Tag Archives: community

ALT-GLSIG July 2014: Manchester

For this latest gathering of ALT-GLSIG (the Games and Learning Special Interest Group, hosted by the Association for Learning Technology and chaired by myself and Nicola Whitton), we returned to Manchester. This time, a little further down the road at the University of Manchester’s excellent Alan Gilbert Learning Commons building: an extremely well thought-out and provisioned study/learning space for students next to the main library.

A small corner of the Learning Commons

A small corner of the Learning Commons

These regular SIG meetings are a chance for members to meet and share practice, play games, share ideas and collaborate on projects and writing; but we also like to include the local context: incorporating themes or groups from the host university. Rosie Jones, Commons Manager and long-term SIG member, was our accommodating host, and had invited colleagues from the university along to present and join in with the meeting, which added value to an already packed programme.

Curate-a-fact in full flowWe kicked off on Thursday lunchtime, with 14 members new and old: to get everyone straight into the spirit we played a quick game of Curate-a-fact (the winning group coming up with the intriguing history of ‘Llama Nut Ball’), and ‘people bingo’ (where we each had a list of traits, and had to find people with matches for each): two great ways to get everyone to find out random facts about each other, and start the proceedings in a playful way.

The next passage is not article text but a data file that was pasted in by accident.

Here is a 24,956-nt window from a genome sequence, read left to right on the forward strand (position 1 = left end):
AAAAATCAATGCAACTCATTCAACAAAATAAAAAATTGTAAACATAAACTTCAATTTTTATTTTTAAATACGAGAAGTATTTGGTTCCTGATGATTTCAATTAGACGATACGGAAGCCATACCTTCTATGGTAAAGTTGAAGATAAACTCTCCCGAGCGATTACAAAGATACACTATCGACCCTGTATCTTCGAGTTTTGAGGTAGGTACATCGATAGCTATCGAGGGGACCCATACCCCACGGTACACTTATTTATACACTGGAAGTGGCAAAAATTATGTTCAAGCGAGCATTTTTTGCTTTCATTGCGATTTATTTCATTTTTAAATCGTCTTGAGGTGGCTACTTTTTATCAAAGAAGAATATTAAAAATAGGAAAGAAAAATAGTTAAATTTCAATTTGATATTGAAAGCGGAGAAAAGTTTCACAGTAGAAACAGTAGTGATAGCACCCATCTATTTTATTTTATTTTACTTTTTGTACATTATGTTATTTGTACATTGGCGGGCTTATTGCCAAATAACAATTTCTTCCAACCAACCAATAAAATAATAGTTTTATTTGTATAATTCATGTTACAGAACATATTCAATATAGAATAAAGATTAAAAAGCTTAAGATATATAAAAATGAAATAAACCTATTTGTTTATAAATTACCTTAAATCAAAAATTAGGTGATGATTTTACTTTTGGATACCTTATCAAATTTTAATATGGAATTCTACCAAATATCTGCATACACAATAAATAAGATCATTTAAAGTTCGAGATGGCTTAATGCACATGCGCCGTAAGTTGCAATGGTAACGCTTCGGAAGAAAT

Our first session proper was a discussion about conference games: using games to help attendees network, and engage with the conference themes. This contributed to planning for the FOTE 2014 conference, which members of the SIG were invited to create a game for within the atmospheric surroundings of Senate House. More of this in a later post.

The first of our guest speakers, David Jackson (Manchester Metropolitan University) introduced us to Storyjacker in both digital and paper versions: a fun group writing activity which helps people to collaborate together on a narrative. We had great fun, and generated some impressive prose; with the paper and digital versions offering different experiences. Our second guest speakers were Jonathan Slater and Glenn Painter (NHS Nottingham) who wheeled in an intriguing set of giant boards. Ten minutes later, we were walking through a journey into the minds of recovering therapy patients, played out through a giant game board. It was a great example of how playful experiences can help to bring people together, and open them up to ideas and discussions they might otherwise find difficult.

Picture of painted boards

Cognitive Behavioural Therapy through a board game

Continuing the discussion and games into the evening, we finished by playing the brash but hilarious/cringeworthy Cards against Humanity over a meal in a local hostelry. The Friday began with Katie Piatt asking us to solve the STEM quiz she had devised for a Sussex childrens’ science fair, which was great fun and resulted in puzzle designs for future events. Rosie and her Learning Commons colleague Jade Kelsall then provided us with a challenge: we had to design games to help students engage with eLearning resources. To add further competition, good designs were awarded cubes of plasticine – which were added to growing tall sculptures (the highest structure at the end was awarded a highly detailed plasticine dinosaur: the perfect prize?). It was an excellent, fast and creative way to generate ideas – resulting in some great approaches.